The United Nation's food agency says it needs $70m to maintain helicopter relief flights for Pakistani earthquake survivors throughout the winter.
More than one million quake survivors rely on food aid
The World Food Programme described the quake as the toughest natural disaster it has ever handled.
Millions of people left homeless by the quake are dependant on food aid.
More than 73,000 people were killed in the earthquake eight weeks ago, and almost an equal number were seriously injured, Pakistani authorities say.
The WFP says it only has enough money to last through to January next year.
"We need substantial help," executive director James Morris said. "The helicopters are critical, given the weather, the rugged terrain and our need to pre-position a huge amount of food in places throughout the affected area."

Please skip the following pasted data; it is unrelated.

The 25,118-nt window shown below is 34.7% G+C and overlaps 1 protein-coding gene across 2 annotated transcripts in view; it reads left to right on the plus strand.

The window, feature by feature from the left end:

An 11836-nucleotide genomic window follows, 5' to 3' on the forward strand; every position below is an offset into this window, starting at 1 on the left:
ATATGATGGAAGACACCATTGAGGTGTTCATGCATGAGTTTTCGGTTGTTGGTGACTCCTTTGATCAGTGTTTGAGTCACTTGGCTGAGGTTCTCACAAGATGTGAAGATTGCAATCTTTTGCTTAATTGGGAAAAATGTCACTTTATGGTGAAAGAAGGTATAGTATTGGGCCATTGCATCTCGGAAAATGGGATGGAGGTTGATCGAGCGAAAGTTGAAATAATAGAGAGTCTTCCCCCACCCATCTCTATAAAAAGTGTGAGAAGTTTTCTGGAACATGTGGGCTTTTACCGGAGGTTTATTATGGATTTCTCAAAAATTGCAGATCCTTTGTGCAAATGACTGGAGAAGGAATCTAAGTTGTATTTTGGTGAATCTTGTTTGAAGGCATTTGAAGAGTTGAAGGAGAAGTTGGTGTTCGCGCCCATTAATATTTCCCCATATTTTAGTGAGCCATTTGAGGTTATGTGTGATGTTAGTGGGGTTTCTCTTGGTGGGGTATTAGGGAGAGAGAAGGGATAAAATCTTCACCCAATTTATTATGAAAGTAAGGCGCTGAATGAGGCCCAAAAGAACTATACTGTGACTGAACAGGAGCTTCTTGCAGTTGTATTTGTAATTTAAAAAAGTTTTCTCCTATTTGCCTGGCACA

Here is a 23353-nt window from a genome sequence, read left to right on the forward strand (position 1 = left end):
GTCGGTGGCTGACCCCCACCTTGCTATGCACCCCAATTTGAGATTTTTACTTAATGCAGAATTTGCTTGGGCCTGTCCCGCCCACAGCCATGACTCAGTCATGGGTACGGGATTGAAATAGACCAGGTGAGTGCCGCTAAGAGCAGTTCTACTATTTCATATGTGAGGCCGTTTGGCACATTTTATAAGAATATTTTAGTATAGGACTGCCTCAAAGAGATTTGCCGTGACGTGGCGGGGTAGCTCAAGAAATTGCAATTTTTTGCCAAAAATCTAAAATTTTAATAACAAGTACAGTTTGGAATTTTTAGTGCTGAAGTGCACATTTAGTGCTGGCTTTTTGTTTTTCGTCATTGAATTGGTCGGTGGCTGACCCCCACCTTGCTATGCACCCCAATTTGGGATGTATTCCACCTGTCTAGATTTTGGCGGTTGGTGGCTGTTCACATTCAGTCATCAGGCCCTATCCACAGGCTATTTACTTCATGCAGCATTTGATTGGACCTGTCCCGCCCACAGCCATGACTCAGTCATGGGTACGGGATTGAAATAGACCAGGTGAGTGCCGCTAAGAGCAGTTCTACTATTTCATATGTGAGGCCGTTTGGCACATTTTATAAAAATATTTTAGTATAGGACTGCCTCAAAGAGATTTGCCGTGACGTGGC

"We have never had a crisis where the use of helicopters was so critical," he added.
Many relief workers say that without a constant supply of food and warm clothes to people in the remote mountainous region, the sub-zero temperatures could result in a second cycle of deaths.
On Friday, senior aid officials in Pakistan warned that most of the tents handed out to survivors would not provide enough protection against the harsh Himalayan winter.
Relief organisations have long been appealing for 'winterised' tents designed to withstand the cold of a Himalayan winter.
Most of the tents given to survivors of the South Asia earthquake in October are not designed for winter conditions, a leading aid agency says.
The International Organisation for Migration (IOM) says the issue of shelter "is becoming more critical".